For almost all of her 98 years, my mother has kept a journal. Yesterday I saw her first attempt since she has been at the Residential Facility.
It was an almost illegible scrawl in red ink. A confused rambling asking for her distant husband, Al. A garbled sentence of certainty that she was there to die. And at the end of the brief paragraph just the word, ‘Help!’
Her mind may be slipping, but she knows the inevitable end. And so do I. She needs to stay busy.
It seems that the kind and caring staff at her facility and I both agree. Activities of any and all kinds will keep her mind and body active. And for the time she is engaged in them, the black-crow thoughts of death will dissipate. Or at least they can be staved off and held at a distance for a time.
Activities at the Facility are posted on a huge 3 foot by 4 foot calendar in the main hallway. Every day is full of things to do. Bunko, Bridge, and Bingo. Dominoes and Poker. Scrabble and Puzzles. Painting classes and Spanish lessons. Ice cream socials at 2 p.m. with entertainment by musicians, university choirs, and Karaoke singers. Even occasional educational lectures – story-telling time—by yours truly.
And then there are the off-campus events. Dinners with the Red Hat ladies, visits to the aquarium, van rides to local church services, trips to plays and concerts in nearby Conroe, even excursions to the ‘gambling dens’ at the Native-American casino in Livingston where they can play penny slots. Anything that the staff can think up.
Some of the residents attend every single activity without fail. One in particular that I know of joins every activity and every outing. The only exception is poker. The rest, she says, keep her mind sharp and keep her out of her room. And, evidently, they also keep her from worrying about the future. Many of the residents feel the same way and work hard to keep themselves entertained.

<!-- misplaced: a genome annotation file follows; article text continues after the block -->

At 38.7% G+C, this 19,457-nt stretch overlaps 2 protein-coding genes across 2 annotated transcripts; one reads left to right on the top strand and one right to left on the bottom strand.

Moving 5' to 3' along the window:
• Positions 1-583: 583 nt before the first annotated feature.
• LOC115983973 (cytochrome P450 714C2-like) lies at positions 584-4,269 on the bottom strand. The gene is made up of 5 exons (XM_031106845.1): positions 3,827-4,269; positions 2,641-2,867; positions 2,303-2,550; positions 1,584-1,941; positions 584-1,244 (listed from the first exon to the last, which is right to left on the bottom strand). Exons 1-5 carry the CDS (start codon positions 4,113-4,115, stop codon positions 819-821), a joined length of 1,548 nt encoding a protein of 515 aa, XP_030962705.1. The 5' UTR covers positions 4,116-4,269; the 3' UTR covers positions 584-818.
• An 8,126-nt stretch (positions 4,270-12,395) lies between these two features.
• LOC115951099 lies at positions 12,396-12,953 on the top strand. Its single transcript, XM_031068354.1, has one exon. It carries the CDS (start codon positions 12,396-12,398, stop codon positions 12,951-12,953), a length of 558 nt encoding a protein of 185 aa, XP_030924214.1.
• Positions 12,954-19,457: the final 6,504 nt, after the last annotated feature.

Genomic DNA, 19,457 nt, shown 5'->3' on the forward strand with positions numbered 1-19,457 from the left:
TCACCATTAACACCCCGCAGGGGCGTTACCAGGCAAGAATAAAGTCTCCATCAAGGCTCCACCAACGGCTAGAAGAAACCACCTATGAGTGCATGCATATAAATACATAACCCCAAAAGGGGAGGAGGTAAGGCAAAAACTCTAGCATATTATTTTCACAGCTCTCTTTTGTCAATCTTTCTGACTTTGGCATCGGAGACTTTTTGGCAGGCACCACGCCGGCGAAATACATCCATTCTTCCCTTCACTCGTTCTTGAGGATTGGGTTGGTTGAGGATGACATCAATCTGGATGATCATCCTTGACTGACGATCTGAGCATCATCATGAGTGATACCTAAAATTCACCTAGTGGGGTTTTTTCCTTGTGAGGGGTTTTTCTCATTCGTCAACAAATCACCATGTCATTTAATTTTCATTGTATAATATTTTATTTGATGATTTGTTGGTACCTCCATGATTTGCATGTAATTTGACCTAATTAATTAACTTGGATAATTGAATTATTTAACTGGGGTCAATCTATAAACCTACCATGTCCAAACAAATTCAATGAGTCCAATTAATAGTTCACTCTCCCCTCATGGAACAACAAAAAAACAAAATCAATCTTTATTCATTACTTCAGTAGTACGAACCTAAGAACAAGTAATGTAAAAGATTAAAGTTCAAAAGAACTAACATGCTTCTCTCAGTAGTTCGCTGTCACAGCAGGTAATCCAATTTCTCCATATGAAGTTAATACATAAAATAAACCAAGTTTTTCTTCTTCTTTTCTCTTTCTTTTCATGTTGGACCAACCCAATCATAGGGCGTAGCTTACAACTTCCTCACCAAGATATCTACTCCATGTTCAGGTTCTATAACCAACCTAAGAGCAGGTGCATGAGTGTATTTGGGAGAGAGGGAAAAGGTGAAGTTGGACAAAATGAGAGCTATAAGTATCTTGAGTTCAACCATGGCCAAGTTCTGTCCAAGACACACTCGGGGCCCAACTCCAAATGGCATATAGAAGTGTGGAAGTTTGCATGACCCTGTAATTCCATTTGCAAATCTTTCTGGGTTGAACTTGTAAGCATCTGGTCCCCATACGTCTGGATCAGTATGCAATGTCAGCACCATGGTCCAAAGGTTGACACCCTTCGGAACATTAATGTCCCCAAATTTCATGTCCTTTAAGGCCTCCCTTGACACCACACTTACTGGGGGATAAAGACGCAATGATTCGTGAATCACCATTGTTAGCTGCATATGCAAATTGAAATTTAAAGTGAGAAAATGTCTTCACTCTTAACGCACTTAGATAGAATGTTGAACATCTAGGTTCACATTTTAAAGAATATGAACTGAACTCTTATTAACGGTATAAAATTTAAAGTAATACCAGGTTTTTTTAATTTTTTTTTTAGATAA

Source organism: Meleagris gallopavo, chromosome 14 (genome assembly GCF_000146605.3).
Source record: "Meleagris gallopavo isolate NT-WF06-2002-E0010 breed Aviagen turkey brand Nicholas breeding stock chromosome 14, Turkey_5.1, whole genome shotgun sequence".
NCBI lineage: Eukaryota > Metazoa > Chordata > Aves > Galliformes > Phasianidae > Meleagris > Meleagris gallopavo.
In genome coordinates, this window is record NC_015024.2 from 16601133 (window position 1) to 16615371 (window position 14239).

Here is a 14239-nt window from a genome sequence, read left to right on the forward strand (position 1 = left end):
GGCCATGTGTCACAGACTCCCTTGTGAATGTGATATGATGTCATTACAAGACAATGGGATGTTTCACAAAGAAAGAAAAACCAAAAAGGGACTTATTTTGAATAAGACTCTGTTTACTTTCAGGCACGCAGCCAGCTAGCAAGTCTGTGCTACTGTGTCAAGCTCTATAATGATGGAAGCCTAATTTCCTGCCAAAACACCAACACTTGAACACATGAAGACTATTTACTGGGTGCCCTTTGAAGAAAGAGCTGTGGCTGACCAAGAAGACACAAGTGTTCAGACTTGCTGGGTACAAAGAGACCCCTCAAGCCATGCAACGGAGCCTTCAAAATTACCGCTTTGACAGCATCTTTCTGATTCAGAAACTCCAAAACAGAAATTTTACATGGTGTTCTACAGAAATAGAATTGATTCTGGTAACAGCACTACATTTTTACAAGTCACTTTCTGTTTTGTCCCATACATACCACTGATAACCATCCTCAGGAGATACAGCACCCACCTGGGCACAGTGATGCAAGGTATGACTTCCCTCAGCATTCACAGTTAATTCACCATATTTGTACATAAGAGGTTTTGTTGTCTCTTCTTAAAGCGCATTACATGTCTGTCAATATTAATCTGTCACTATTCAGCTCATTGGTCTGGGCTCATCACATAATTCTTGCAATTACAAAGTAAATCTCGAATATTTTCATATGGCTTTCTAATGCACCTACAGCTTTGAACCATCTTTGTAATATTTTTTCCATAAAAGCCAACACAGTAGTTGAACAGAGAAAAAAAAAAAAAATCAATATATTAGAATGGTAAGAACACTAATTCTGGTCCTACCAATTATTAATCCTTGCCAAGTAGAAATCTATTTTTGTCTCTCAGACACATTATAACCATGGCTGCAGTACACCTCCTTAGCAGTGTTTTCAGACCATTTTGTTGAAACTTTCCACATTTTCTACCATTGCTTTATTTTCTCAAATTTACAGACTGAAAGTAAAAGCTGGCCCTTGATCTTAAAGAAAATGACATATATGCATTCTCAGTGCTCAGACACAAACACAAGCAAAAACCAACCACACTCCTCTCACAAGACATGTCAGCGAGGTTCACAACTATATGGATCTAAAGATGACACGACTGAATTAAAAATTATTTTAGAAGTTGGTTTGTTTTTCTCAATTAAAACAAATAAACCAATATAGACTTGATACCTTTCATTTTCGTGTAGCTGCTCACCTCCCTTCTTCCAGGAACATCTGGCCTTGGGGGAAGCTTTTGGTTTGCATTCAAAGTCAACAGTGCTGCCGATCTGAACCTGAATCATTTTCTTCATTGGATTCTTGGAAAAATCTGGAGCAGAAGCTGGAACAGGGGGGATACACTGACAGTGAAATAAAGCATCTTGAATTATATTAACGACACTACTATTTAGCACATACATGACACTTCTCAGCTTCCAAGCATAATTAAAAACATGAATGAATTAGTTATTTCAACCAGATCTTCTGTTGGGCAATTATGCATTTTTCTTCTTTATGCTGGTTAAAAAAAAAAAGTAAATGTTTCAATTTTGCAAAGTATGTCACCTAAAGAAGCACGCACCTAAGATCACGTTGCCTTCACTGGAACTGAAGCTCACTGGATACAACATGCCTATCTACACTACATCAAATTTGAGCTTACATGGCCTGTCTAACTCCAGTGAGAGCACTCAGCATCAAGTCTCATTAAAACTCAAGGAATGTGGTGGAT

Other residents, however, rarely leave their rooms. In the Assisted Living Section, Connie, their Activities Director, works like a Trojan to get her charges to join in. Try as she might, many of them will not be budged. Either their energy level is not sufficient to join in or they forget to go. In Mom’s case, it is the latter. She doesn’t seem to understand the clock anymore.
So many facilities, it seems to me, are merely warehouses for the elderly. Not all facilities work so hard to entertain their residents. For many of the companies there is little interest and less effort to provide activities or entertainment. It is expensive, after all, and if the bottom line is profit, it is cheaper to just let the residents—the paying customers—stay in their rooms. Feed them periodically like animals in a zoo but leave them to their own devices.
It seems to me such a shame to waste all that experience and expertise. I know many others have expressed these same concerns. Years and years of accumulated wisdom. Knowledge and skills that could be passed on. Something, anything, to make the residents feel useful and needed. Something to give them a reason to live.
Mom has begged to help me with projects. She wants to feel useful. She needs to feel needed. I rack my brain to think of some industry, some business, some paying activity that could be carried out by our elderly. What can they do? Something that even the feeble-minded could help with? Something that even the weak and frail could do? I come up with nothing.
As more and more of our elderly are admitted to these ‘warehouses’—and more and more will be as my Baby Boomer companions and I slowly begin to fail—we are wasting a valuable and worthwhile part of our society. What is to be done with us?
Mom, at 98, is not the oldest resident. But she is an example of the many who are living longer and longer. But living longer to what end? To be warehoused and ignored? To become a useless and expensive appendage in our society? Are the Native peoples right to take their ancients out to ice floes or high mountain peaks?
We may not want to go, but it’s a future we must consider.
Okay, I apologize. I didn’t mean for this to get so morbid. Mom had a delightful day yesterday. We went out for Panda Express lunch, we shopped, and we went out to dinner with three generations of the family. We indulged in DQ ice cream cones to end the day. She was happy.
The best advice? Live one day at a time and stop worrying about ice floes and mountains.